Dr. Arthur R. Pell, in his book, The Complete Idiots’ Guide to Managing People, says you might even create “success files” for your employees. For example, the sales manager of a large real estate office in Florida sends letters of appreciation to sales staffers who do something special. Perhaps the salesperson has sold a property that was difficult to move or finally brought a buyer and seller together on a deal.
The letter itself is a nice gesture, but this manager takes it a step further. With her letter of thanks she also encloses a file folder labeled “Success File.” And she tells her staffers to place the enclosed letter in the folder. She also tells the person to add any other letters of commendation that person receives from her, other managers, clients, or anyone else.
This manager tells her staff, “There may be times you don’t feel good about yourself. When this happens, reread these letters. They’re proof that you’re a success, that you have capability, that you are a special person. In other words, you did it before, and you can do it again!”
4. Get systematic about it.
Quite frankly, it’s easier to praise some people than others, and some weeks you have more time than others. But if you only recognized the “easy” people on the less “stressful” weeks, you’d be running a very sloppy haphazard recognition program that doesn’t come anywhere near to creating a peak performance work environment.
Get systematic about it. Make up a weekly to-do list on which you record all the names of people who report to you. Also record the goals you want your organization to achieve and the behaviors you want your people to exhibit. Then look for at least one thing each person does each week that fits those criteria — and praise it, recognize it.
Use the daily 5-coin method. At the beginning of the day, put five coins in your left pocket. Then during the day, look for ways you can praise your employees, and each time you offer praise, transfer a coin to another pocket. Your goal, of course, is to transfer all five coins everyday so you develop the recognition habit.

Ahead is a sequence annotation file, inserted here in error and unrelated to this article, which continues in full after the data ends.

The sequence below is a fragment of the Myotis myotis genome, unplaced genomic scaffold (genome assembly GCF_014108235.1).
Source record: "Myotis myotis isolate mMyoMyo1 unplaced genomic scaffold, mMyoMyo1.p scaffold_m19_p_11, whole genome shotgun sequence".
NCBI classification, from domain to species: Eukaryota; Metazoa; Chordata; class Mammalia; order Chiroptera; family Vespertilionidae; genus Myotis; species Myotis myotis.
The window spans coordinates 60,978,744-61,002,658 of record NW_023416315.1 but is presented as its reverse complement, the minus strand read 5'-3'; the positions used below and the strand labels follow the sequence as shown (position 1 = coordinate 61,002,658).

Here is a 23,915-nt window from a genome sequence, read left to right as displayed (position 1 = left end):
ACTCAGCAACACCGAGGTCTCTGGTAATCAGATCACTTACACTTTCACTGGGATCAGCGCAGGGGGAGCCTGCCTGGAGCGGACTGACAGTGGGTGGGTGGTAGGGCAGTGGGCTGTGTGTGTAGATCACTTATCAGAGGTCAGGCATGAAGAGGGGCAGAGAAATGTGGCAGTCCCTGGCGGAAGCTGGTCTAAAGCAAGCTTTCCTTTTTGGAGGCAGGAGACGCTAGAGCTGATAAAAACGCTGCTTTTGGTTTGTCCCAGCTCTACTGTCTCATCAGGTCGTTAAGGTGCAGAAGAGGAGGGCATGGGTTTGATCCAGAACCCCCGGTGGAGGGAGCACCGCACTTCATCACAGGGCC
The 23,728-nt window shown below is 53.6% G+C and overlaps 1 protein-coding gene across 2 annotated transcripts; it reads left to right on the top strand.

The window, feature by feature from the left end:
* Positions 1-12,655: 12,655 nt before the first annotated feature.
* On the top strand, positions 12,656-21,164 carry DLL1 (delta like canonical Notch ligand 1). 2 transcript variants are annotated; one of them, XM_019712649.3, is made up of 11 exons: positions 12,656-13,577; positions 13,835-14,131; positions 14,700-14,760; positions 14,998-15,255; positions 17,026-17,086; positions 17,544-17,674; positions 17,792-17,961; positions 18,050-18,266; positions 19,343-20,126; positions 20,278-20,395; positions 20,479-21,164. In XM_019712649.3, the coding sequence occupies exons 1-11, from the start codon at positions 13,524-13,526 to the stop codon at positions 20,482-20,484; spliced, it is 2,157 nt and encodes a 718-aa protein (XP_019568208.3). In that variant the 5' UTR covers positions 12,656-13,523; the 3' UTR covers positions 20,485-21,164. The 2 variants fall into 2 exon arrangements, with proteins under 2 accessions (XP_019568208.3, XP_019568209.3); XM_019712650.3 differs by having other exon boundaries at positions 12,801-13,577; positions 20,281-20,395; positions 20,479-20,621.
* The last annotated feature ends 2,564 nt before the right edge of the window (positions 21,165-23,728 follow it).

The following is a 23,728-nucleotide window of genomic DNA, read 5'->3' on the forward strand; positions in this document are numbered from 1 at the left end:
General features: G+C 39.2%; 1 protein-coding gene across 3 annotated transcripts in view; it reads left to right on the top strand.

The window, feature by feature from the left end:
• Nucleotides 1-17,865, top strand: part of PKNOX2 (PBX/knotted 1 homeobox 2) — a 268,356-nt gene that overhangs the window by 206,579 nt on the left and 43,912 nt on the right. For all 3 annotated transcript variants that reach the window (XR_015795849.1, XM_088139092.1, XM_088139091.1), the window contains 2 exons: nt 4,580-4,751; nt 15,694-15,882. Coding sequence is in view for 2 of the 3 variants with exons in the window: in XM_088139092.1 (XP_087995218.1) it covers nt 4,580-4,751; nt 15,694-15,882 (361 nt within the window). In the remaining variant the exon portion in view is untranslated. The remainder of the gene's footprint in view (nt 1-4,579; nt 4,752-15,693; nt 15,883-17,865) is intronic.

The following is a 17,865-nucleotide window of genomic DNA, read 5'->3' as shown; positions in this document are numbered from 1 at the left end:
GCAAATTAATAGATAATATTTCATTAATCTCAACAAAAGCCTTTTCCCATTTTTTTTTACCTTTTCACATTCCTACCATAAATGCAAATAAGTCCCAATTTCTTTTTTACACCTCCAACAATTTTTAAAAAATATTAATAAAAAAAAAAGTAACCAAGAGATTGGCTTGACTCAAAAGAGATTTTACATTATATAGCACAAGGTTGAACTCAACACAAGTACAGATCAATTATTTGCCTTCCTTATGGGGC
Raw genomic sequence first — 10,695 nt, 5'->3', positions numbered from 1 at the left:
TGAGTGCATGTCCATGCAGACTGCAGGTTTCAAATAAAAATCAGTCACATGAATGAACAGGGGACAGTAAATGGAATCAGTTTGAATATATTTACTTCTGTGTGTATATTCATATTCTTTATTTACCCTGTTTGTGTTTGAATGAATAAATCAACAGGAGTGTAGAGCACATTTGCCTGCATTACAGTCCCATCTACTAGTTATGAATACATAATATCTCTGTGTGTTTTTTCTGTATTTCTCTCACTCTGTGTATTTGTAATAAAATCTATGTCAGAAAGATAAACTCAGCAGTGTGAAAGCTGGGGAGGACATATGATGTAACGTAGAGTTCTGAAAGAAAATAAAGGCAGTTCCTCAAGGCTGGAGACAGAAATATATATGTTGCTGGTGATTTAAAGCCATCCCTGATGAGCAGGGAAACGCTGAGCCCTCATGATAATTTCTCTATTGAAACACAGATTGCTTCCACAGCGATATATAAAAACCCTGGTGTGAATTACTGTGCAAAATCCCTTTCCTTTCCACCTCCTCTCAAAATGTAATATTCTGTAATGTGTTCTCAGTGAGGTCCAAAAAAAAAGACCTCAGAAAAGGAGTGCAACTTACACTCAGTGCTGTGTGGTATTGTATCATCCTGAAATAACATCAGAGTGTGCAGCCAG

6. Use voice mail.
Too many times voice mail is only used to assign low level tasks or pass along less-than-critical information. Start to change that around. Leave messages on your employees’ cell phones praising them for a job well done. You can even do this as you drive on the way home to save yourself some time.
As a team leader, you want and need your team members to be confident and productive. Effective, appropriate praise helps you get that.
And just in case you’re moaning, thinking you’re too busy or it would take too much work, this praising process should be fairly easy. Coach John Gagliardi from St. John’s University makes that clear. He says if you’ve got to keep on coaching one of your team members, if you’ve got to continually tell him what to do, or if you’ve got to criticize or correct his behavior over and over gain, you’ve got the wrong player in that position. It should be easy to praise your team members.
Take what you learned from this week’s “Tuesday Tip,” and go out there and make a difference.
Action: Be a detective. Be on the lookout for five behaviors or five contributions that you like in your coworkers. Then take a few minutes to send them a note of praise. Send them a handwritten note or a voice mail. You’ll be glad you did.